Business celebrates 40 happy years of serving its village community

Jenny Ward has been the owner of her shop in Donington on Bain for 40 years.
Jenny Ward has been the owner of her shop in Donington on Bain for 40 years.

Not many people stay in their job for 40 years, but the owner of the village shop in Donington on Bain has done just that.

Jenny Ward, owner of J Ward in the village, is celebrating the milestone on January 31.

It all began with a chance find, when Jenny was travelling through the village taking friends home from a visit, and she saw the shop was for sale.

Quite fancying a change of direction, the family’s farm in Goulceby was sold and on January 31, 1973, they moved in.

Now 40 years on Jenny looks back on the many lasting memories she has from her time as the village’s shopkeeper.

In the first autumn the shop quickly branched out, buying a green van for home deliveries. so customers who’d missed that vital item off their list, or could not get to the shop, could have them delivered to their door.

The van went everywhere, even to events like gymkhanas to help promote the shop.

Five years after taking over the business Jenny earned a license to sell alcohol, even videos were available to rent.

And 40 years after first opening, there have of course been many changes.

“When we first started we shut Christmas Day, Boxing Day and New Year’s Day as there were no papers,” Jenny said.

“Now papers are printed every day except Christmas Day, so we only really get one day a year off.”

“We sell anything and everything, and if it’s not in the shop, it may well be in the kitchen or may be something I can order in. Customers have often said ‘Jenny, you could sell snow to the Eskimos’.”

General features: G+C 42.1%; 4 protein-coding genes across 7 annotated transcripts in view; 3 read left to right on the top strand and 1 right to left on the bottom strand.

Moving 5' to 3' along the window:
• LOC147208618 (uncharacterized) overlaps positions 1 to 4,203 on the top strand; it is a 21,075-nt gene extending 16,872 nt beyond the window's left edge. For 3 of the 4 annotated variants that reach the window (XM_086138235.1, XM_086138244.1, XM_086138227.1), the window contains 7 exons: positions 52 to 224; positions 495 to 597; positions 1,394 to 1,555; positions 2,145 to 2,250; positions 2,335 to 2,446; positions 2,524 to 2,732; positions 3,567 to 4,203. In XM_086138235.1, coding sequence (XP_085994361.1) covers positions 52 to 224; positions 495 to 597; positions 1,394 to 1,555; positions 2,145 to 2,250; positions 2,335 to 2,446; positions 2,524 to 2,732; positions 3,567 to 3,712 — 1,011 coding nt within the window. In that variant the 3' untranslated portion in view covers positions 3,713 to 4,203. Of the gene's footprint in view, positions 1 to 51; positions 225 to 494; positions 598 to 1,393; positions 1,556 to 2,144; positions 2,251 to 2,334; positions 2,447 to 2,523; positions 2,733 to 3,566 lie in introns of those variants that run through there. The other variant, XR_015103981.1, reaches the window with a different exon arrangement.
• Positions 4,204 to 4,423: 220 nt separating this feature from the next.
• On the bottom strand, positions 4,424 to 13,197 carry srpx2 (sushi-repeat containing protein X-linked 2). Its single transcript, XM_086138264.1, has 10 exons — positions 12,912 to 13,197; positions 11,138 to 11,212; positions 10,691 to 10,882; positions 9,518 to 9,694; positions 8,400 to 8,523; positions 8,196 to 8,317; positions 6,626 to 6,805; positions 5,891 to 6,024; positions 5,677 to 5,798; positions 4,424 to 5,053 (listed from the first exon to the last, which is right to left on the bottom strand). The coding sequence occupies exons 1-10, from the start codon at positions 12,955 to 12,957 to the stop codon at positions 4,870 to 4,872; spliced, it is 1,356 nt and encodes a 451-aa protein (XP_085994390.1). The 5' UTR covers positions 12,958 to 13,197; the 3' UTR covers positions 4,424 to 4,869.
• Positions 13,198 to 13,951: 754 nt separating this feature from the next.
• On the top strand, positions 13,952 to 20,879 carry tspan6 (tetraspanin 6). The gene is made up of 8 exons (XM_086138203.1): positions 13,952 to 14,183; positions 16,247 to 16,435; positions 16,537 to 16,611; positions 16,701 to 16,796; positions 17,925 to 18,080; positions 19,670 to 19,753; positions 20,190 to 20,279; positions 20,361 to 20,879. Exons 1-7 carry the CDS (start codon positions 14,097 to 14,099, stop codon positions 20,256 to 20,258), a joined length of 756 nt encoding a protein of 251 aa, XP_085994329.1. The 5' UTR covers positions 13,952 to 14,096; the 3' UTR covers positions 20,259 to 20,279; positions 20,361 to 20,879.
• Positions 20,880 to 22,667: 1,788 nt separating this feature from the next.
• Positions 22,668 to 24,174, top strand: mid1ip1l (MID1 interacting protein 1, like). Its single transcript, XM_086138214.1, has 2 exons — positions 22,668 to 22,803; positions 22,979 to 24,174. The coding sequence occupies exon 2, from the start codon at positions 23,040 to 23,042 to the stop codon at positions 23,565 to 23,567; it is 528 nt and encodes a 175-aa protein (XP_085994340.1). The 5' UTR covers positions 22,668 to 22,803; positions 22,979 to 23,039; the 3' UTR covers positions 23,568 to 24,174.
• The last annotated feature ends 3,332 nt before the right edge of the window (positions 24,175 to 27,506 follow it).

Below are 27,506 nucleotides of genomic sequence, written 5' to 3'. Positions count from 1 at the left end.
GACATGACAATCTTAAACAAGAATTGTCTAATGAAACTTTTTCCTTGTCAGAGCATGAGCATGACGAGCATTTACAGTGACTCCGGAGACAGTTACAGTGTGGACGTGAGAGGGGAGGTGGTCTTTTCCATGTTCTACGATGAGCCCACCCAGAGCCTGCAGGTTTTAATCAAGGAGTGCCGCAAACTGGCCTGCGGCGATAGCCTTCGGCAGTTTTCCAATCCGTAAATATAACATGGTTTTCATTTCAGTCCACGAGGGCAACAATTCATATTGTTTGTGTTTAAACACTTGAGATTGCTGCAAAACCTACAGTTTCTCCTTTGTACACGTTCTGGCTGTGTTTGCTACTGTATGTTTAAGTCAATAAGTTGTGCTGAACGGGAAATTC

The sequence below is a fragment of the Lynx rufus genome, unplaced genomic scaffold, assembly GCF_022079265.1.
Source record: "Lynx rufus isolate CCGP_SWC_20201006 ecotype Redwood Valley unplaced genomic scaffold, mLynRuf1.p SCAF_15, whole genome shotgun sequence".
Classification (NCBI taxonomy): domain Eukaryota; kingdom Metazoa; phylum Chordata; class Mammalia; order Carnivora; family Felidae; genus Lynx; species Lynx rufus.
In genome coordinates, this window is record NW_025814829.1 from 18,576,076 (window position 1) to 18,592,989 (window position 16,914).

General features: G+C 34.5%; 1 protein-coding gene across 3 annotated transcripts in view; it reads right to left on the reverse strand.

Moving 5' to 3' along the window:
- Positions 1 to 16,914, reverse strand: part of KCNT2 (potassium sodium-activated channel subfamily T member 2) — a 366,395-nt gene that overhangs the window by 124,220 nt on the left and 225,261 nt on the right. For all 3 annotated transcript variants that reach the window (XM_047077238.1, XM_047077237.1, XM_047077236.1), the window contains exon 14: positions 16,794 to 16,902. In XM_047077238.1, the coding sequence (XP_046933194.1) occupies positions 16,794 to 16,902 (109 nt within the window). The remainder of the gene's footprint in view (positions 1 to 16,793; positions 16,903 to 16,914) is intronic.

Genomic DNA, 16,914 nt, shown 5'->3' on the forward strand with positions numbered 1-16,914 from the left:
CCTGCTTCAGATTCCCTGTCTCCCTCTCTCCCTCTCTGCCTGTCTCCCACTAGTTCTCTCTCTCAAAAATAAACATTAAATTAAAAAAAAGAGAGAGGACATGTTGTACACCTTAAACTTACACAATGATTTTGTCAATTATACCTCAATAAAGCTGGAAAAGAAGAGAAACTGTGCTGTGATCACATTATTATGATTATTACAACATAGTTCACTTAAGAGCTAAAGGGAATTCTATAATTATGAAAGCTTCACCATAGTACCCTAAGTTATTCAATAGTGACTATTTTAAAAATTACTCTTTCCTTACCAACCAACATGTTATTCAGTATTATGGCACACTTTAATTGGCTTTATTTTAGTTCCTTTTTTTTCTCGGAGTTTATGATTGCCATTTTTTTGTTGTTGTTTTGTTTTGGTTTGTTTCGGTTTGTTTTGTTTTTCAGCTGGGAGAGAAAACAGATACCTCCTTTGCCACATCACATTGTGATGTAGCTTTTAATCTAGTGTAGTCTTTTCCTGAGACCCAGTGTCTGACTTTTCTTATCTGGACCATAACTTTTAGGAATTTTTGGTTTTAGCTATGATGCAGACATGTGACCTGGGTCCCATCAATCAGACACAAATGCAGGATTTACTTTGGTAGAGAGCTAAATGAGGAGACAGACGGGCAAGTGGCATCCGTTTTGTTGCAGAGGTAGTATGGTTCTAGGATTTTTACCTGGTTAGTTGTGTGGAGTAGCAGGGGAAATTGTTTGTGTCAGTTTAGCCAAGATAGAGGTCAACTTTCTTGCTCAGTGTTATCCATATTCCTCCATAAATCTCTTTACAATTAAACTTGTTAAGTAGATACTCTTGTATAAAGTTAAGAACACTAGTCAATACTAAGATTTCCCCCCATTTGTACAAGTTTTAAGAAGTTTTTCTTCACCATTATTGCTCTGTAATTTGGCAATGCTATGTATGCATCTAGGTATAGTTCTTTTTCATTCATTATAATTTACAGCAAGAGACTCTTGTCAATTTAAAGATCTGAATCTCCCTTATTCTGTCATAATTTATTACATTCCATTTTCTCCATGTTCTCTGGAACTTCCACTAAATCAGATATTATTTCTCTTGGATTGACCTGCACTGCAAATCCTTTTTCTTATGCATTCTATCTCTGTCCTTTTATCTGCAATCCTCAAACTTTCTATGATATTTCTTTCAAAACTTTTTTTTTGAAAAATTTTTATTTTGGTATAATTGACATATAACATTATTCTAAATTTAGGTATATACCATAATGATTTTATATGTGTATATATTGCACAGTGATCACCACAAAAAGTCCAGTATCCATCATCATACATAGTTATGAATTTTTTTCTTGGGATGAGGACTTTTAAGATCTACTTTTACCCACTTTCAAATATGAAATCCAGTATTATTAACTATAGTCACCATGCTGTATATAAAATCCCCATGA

The shop is so much more than just a shop to its loyal customers though. They held their first Christmas show in their front room shortly after opening, buying in toys, chocolates, books and more as early as October for a week, to give people the chance to put things away for Christmas.

Jenny added: “In 1992 the shop was given a brand new floor, using the van so customers could still shop. We left a slight slope up to the counter to give a bit of character, customers complained the shop wasn’t the same but the floor no longer squeaked so their complaints didn’t last.”

Understandably, Jenny has many lasting memories from 40 years as a shopkeeper.

“Once during a sugar shortage we had to ration it out from a sack, and when the power has been down in the village we have baked bread and cakes for customers and tell them ‘our oven is always on’,” she said.

“I have known people tie their dog up outside, come in the shop and go home leaving the dog sat outside. Anybody having lost their pets would always come to me so I could spread the word among the customers.

“Being a shopkeeper you get to know your customers, and therefore the family problems,” Jenny continued.

“The joy of children being born, the sadness of death, we see all the trials and tribulations.

“We have watched customers grow up and get jobs, leave the village, get married and then bring their own children.

“I always say the shop will stay open for my funeral,” said Jenny.

Jenny extends a big thanks to everyone who has helped over the years. Sue Crawford was the first helper who would go along on Fridays after school.

Now Jenny has a well earned rest one morning a week when Lyn Parkinson steps in. Dave Fenwick of Louth, now retired, would keep the van on the road, and many more besides.

“I have a lot of people in the village who help me when I’m stuck, my customers are my big family and are always there for me. A big thank you to them all.”